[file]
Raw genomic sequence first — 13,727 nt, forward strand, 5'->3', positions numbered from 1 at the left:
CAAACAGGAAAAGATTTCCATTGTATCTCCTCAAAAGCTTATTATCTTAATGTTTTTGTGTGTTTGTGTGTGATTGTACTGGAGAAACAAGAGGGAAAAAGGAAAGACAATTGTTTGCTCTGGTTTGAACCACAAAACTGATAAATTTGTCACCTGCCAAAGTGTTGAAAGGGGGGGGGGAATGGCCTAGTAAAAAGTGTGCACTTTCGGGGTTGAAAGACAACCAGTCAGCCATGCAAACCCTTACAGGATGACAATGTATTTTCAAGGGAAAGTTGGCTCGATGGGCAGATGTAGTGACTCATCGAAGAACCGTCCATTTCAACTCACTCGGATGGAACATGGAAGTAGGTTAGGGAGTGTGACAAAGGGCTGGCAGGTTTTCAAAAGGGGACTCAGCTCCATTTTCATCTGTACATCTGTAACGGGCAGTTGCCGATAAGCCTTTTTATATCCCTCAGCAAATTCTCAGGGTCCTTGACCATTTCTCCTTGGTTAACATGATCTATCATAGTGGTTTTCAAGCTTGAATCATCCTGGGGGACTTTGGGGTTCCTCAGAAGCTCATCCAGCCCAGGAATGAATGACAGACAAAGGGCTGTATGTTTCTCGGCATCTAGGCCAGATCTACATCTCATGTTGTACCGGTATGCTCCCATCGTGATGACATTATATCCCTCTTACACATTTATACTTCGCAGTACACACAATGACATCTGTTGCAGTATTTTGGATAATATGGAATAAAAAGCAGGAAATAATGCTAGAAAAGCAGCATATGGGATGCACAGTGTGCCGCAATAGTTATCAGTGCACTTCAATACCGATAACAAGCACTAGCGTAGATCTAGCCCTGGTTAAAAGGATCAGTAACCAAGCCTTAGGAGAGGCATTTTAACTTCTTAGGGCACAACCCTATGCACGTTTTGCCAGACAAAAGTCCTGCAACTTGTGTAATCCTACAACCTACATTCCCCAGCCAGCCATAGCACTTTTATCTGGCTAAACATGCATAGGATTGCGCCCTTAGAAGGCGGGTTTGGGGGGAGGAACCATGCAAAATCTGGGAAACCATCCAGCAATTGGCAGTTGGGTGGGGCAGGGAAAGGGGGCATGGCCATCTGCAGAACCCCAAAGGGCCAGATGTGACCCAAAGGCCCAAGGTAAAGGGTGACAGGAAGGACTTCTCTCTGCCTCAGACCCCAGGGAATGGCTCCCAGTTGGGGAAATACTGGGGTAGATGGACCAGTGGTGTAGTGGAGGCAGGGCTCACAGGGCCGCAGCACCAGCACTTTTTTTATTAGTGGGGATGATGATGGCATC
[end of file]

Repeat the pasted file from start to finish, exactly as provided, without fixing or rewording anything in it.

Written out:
Raw genomic sequence first — 13,727 nt, forward strand, 5'->3', positions numbered from 1 at the left:
CAAACAGGAAAAGATTTCCATTGTATCTCCTCAAAAGCTTATTATCTTAATGTTTTTGTGTGTTTGTGTGTGATTGTACTGGAGAAACAAGAGGGAAAAAGGAAAGACAATTGTTTGCTCTGGTTTGAACCACAAAACTGATAAATTTGTCACCTGCCAAAGTGTTGAAAGGGGGGGGGGAATGGCCTAGTAAAAAGTGTGCACTTTCGGGGTTGAAAGACAACCAGTCAGCCATGCAAACCCTTACAGGATGACAATGTATTTTCAAGGGAAAGTTGGCTCGATGGGCAGATGTAGTGACTCATCGAAGAACCGTCCATTTCAACTCACTCGGATGGAACATGGAAGTAGGTTAGGGAGTGTGACAAAGGGCTGGCAGGTTTTCAAAAGGGGACTCAGCTCCATTTTCATCTGTACATCTGTAACGGGCAGTTGCCGATAAGCCTTTTTATATCCCTCAGCAAATTCTCAGGGTCCTTGACCATTTCTCCTTGGTTAACATGATCTATCATAGTGGTTTTCAAGCTTGAATCATCCTGGGGGACTTTGGGGTTCCTCAGAAGCTCATCCAGCCCAGGAATGAATGACAGACAAAGGGCTGTATGTTTCTCGGCATCTAGGCCAGATCTACATCTCATGTTGTACCGGTATGCTCCCATCGTGATGACATTATATCCCTCTTACACATTTATACTTCGCAGTACACACAATGACATCTGTTGCAGTATTTTGGATAATATGGAATAAAAAGCAGGAAATAATGCTAGAAAAGCAGCATATGGGATGCACAGTGTGCCGCAATAGTTATCAGTGCACTTCAATACCGATAACAAGCACTAGCGTAGATCTAGCCCTGGTTAAAAGGATCAGTAACCAAGCCTTAGGAGAGGCATTTTAACTTCTTAGGGCACAACCCTATGCACGTTTTGCCAGACAAAAGTCCTGCAACTTGTGTAATCCTACAACCTACATTCCCCAGCCAGCCATAGCACTTTTATCTGGCTAAACATGCATAGGATTGCGCCCTTAGAAGGCGGGTTTGGGGGGAGGAACCATGCAAAATCTGGGAAACCATCCAGCAATTGGCAGTTGGGTGGGGCAGGGAAAGGGGGCATGGCCATCTGCAGAACCCCAAAGGGCCAGATGTGACCCAAAGGCCCAAGGTAAAGGGTGACAGGAAGGACTTCTCTCTGCCTCAGACCCCAGGGAATGGCTCCCAGTTGGGGAAATACTGGGGTAGATGGACCAGTGGTGTAGTGGAGGCAGGGCTCACAGGGCCGCAGCACCAGCACTTTTTTTATTAGTGGGGATGATGATGGCATC